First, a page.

HyperText Transfer Protocol (HTTP) is the underlying protocol used by the World Wide Web. HTTP defines how messages are formatted and transmitted, and what actions Web servers and browsers should take in response to various commands. For example, when a user enters a URL in a browser the browser sends an HTTP command to a Web server directing it to fetch and transmit the requested Web page. HTTP is called a stateless protocol because each command is executed independently, without any knowledge of the commands that came before it.
A method and system to protect web applications from malicious attacks is provided. Techniques for an automated classification of URL requests as harmful or harmless are disclosed herein. These techniques are stateful because the context of each request is considered in the classification, and thus, may result in significantly less classification errors. Other features will be apparent from the accompanying drawings and from the detailed description that follows.
Embodiments of the present invention are illustrated by way of example and not limitation in the figures of the accompanying drawings, in which like references indicate similar elements and in which:
In the following detailed description of example embodiments, reference is made to the accompanying drawings which form a part hereof, and in which is shown by way of illustration specific embodiments in which the example method and system may be practiced. It is to be understood that other embodiments may be utilized and structural changes may be made without departing from the scope of this description.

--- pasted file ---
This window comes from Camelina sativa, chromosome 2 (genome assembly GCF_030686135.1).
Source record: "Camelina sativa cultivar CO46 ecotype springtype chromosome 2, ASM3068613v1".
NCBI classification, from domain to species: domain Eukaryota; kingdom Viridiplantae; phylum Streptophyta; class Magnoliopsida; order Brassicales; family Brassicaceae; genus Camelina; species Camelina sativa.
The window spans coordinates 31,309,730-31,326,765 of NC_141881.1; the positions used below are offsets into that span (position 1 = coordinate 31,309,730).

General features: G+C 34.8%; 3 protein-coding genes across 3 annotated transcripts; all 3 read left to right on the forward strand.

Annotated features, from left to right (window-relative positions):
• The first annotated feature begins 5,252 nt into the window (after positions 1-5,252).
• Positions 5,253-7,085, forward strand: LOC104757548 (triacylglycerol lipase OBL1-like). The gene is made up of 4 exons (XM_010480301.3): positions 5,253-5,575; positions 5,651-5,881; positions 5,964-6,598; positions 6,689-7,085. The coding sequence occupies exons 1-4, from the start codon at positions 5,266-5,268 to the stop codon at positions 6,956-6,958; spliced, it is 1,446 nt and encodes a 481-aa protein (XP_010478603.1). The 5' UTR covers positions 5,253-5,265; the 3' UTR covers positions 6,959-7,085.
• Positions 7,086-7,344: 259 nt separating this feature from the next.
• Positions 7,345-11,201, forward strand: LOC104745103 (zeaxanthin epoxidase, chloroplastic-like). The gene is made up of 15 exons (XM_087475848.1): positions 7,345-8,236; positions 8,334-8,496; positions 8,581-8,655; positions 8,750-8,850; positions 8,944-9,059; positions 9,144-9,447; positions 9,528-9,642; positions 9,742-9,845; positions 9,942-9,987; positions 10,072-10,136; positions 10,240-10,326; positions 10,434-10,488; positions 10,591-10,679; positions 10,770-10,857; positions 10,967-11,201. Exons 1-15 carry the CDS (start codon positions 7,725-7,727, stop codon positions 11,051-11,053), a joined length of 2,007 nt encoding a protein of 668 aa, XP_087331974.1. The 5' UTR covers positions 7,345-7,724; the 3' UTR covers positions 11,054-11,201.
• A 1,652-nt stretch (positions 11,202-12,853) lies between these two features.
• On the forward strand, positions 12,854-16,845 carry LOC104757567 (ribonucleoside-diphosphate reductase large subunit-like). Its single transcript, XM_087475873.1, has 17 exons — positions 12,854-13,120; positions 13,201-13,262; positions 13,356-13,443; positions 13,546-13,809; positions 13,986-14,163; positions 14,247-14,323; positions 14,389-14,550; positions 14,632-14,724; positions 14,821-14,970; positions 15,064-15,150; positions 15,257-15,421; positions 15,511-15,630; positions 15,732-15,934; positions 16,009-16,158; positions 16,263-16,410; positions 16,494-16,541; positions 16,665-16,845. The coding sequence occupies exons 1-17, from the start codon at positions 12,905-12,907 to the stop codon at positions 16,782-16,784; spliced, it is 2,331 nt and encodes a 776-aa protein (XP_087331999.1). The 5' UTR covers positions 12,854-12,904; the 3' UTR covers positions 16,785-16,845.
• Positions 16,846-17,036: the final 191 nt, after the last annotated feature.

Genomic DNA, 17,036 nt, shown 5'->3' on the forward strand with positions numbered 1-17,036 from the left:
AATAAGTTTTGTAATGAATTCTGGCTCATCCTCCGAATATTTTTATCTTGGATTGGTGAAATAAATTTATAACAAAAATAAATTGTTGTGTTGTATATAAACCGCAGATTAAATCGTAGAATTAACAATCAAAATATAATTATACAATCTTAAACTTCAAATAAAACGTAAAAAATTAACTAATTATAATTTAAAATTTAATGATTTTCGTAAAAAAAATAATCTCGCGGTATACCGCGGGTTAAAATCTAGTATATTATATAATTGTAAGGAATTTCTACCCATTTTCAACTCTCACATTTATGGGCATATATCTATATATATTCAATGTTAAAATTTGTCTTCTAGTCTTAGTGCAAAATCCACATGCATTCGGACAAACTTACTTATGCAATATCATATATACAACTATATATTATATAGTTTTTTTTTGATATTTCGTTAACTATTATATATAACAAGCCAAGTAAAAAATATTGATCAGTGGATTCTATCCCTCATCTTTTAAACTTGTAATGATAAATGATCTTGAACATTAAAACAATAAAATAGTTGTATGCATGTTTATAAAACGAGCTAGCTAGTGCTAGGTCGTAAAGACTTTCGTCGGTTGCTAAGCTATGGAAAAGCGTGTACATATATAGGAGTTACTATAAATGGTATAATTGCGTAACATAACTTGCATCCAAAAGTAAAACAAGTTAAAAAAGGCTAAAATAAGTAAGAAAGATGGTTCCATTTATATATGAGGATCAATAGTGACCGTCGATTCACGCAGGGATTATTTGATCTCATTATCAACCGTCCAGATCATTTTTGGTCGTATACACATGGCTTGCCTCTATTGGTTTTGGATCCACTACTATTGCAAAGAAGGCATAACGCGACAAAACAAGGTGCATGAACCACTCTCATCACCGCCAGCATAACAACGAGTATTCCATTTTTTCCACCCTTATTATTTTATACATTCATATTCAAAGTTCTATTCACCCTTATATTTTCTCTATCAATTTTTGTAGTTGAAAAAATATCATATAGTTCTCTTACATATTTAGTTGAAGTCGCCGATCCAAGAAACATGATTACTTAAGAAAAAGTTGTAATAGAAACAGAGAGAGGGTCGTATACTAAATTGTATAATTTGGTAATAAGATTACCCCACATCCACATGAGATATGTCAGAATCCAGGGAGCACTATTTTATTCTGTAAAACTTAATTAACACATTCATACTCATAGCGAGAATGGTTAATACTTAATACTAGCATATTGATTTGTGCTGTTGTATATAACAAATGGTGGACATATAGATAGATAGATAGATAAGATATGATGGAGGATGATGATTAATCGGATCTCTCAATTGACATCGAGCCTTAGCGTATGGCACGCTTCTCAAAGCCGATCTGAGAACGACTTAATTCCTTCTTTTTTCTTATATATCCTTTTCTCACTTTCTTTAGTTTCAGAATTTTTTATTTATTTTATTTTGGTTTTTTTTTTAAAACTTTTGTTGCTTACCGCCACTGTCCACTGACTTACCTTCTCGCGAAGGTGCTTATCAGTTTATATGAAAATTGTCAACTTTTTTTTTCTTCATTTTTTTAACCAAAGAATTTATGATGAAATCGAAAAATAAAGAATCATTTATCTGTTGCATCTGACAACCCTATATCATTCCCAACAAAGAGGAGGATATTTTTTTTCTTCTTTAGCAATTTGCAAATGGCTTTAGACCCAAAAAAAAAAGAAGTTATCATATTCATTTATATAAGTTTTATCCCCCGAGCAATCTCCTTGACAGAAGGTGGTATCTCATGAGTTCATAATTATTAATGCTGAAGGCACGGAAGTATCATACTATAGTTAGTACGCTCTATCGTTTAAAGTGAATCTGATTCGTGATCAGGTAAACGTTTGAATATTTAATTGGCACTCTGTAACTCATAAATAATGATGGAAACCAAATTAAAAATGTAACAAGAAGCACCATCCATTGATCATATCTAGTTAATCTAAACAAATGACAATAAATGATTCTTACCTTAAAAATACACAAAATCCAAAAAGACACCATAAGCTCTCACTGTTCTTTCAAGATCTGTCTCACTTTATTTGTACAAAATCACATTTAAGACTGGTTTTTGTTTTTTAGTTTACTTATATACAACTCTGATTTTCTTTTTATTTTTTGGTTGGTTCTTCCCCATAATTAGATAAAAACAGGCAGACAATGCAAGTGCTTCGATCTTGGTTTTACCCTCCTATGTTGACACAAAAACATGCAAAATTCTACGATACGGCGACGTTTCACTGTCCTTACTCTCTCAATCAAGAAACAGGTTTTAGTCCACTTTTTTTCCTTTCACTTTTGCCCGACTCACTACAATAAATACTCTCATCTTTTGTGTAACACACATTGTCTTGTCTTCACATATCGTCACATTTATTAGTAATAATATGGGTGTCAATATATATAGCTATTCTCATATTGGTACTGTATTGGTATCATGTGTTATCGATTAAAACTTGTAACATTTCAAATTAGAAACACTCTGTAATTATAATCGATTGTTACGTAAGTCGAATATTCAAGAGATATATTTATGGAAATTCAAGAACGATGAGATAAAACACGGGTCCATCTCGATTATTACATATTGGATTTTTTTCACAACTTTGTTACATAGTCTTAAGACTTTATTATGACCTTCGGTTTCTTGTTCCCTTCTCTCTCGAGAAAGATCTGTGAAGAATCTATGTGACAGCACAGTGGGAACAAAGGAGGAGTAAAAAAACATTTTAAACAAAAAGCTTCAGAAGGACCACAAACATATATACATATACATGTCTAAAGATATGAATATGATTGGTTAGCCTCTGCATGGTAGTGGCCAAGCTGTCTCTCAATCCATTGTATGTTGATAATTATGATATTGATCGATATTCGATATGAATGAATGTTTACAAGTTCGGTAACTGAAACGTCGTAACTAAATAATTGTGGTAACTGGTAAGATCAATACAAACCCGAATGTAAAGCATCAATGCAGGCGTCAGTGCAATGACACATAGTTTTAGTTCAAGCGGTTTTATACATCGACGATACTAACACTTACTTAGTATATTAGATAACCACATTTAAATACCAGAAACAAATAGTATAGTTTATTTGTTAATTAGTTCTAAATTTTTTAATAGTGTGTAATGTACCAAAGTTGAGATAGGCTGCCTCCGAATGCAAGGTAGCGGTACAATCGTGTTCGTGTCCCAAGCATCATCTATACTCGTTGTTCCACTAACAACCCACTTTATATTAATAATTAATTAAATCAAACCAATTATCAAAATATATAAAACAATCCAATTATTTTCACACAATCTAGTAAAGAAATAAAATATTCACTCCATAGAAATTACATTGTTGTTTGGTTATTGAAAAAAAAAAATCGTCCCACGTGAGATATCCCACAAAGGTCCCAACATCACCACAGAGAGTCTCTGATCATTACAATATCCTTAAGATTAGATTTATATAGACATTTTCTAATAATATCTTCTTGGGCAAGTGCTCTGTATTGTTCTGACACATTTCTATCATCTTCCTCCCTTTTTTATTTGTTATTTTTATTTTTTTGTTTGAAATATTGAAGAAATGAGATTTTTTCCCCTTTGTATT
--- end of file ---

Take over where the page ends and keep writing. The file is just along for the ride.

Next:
A need exists for a stateful means of distinguishing between valid (e.g., harmless) and invalid (e.g., harmful) accesses. A stateful classification may also be referred to as context classification. A stateful classification of a URL generally impacts alone or more future URL's in the same user session, same TCP/IP connection, etc.
When the content browser 110 makes an HTTP request to the application server 140, the application firewall 130 receives the request and classifies the request as harmful or harmless. Specifically, in an example implementation, the application firewall examines the following attributes of the HTTP request:
8. Body or content
The application firewall 130 accepts a configurable set of rules (for simplicity of explanation purposes only, hereinafter referred to as the “attribute rules”) that specify properties of attributes, and policies on how to treat requests or responses that satisfy these rules. The attribute rules associated with the policies are typically configured to protect against malicious behavior. For example, the use of non-ASCII characters in URL names is generally considered outside the HTTP standard specification. Attributes may also be dynamically generated, configured and/or modified as will be described below. Example policies may specify actions such as:
1. Block the HTTP request entirely: In this case, the content browser may receive a response from the application firewall indicating an error condition. The firewall may also log the incident and/or alert the administrator.
2. Allow the HTTP request: In this case, the application firewall forwards the request to the application server, receives the associated response and forwards the response to the content browser.